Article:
Elonis argues that the First Amendment protects a threat if the person making the statement does not actually intend to cause harm. In his view, if a threat is made for a “‘therapeutic’” purpose, “to ‘deal with the pain’ . . . of a wrenching event,” or for “cathartic” reasons, the threat is protected. Brief for Petitioner 52–53. But whether or not the person making a threat intends to cause harm, the damage is the same. And the fact that making a threat may have a therapeutic or cathartic effect for the speaker is not sufficient to justify constitutional protection. Some people may experience a therapeutic or cathartic benefit only if they know that their words will cause harm or only if they actually plan to carry out the threat, but surely the First Amendment does not protect them.
Elonis also claims his threats were constitutionally protected works of art. Words like his, he contends, are shielded by the First Amendment because they are similar to words uttered by rappers and singers in public performances and recordings. To make this point, his brief includes a lengthy excerpt from the lyrics of a rap song in which a very well-compensated rapper imagines killing his ex-wife and dumping her body in a lake. If this celebrity can utter such words, Elonis pleads, amateurs like him should be able to post similar things on social media. But context matters. “Taken in context,” lyrics in songs that are performed for an audience or sold in recorded form are unlikely to be interpreted as a real threat to a real person. Watts, supra, at 708. Statements on social media that are pointedly directed at their victims, by contrast, are much more likely to be taken seriously. To hold otherwise would grant a license to anyone who is clever enough to dress up a real threat in the guise of rap lyrics, a parody, or something similar.
The messages do sound threatening (as readers will see in a moment), and on the basis of negligence as the standard, it’s easy to see why a jury convicted Elonis. If the standard was recklessness, as Alito posits as a hypothetical (not necessarily as an endorsement), then a jury might still convict. But as Elonis’ attorneys argued, it’s difficult to see the difference about a Facebook posting regarding shooting up a school and song lyrics about conducting drive-by shootings in terms of the free-speech argument. The latter may be considered artistic expression, but lacking an established intent to conduct such a shooting, how is it different for Facebook prose?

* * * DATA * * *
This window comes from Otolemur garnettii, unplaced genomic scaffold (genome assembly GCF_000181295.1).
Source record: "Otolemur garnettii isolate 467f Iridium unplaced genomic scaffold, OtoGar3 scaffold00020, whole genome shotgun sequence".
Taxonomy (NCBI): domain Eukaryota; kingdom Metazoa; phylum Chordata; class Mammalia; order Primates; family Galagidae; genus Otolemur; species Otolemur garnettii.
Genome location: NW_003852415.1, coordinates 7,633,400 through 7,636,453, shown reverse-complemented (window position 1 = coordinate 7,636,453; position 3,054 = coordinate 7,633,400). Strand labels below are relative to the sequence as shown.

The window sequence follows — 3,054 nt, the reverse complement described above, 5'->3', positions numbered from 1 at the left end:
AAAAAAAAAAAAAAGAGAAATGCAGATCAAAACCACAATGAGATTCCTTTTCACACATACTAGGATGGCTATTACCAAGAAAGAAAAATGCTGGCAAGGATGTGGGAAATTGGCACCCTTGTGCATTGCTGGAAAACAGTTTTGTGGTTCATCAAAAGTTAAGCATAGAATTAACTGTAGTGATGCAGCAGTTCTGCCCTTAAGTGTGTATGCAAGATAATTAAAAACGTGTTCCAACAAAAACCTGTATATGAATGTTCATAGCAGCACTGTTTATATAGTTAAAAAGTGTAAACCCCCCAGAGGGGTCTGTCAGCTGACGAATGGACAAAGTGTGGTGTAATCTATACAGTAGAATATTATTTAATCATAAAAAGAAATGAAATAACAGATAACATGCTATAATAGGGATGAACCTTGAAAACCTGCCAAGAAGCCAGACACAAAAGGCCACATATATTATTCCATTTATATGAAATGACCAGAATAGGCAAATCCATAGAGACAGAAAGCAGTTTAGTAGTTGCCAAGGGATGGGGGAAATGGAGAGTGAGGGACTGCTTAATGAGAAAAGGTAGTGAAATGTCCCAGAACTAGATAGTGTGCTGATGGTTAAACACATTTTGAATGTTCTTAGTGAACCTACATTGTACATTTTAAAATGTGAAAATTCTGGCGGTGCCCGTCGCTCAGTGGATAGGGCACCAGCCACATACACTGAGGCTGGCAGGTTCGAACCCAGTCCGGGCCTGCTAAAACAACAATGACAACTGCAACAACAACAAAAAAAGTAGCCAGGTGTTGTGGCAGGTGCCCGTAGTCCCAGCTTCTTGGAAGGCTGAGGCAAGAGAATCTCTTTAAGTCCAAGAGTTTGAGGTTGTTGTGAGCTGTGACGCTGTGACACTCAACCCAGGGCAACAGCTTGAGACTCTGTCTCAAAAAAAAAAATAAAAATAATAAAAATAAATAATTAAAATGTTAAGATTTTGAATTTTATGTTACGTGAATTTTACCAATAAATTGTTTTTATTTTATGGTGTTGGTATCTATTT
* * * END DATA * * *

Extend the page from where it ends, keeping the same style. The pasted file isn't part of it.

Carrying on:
Roberts offers an explanation, and the messages themselves:
The facts of this case illustrate the point. Imagine the effect on Elonis’s estranged wife when she read this: “‘If I only knew then what I know now . . . I would have smothered your ass with a pillow, dumped your body in the back seat, dropped you off in Toad Creek and made it look like a rape and murder.’” 730 F. 3d 321, 324 (CA3 2013). Or this: “There’s one way to love you but a thousand ways to kill you. I’m not going to rest until your body is a mess, soaked in blood and dying from all the little cuts.” Ibid. Or this: “Fold up your [protection from abuse order] and put it in your pocket[.] Is it thick enough to stop a bullet?” Id., at 325.
There was evidence that Elonis made sure his wife saw his posts. And she testified that they made her feel “‘extremely afraid’” and “‘like [she] was being stalked.’” Ibid. Considering the context, who could blame her? Threats of violence and intimidation are among the most favored weapons of domestic abusers, and the rise of social media has only made those tactics more commonplace. See Brief for The National Network to End Domestic Violence et al. as Amici Curiae 4–16. A fig leaf of artistic expression cannot convert such hurtful, valueless threats into protected speech.
Perhaps, but then the issue is an intent to threaten, intimidate, or extort, which would be a different standard and one which still requires a mens rea for criminality, although it doesn’t seem difficult to meet that standard more substantially than just “negligence” — in other words, past the point of saying the speech alone is criminal just on its own merits. It’s likely that the lower court will hold a new trial for Elonis, and the outcome may not be much different even with the higher bar for conviction. It certainly looks like Elonis intended this as a specific threat, but prosecutors still have to prove that past the point of mere negligence to overcome the First Amendment.
The Elonis decision illustrates just how much latitude speakers have under the First Amendment, and how restricted government action is under it. It will serve as an excellent reference the next time someone tries to argue that “hate speech” is not protected under the First Amendment.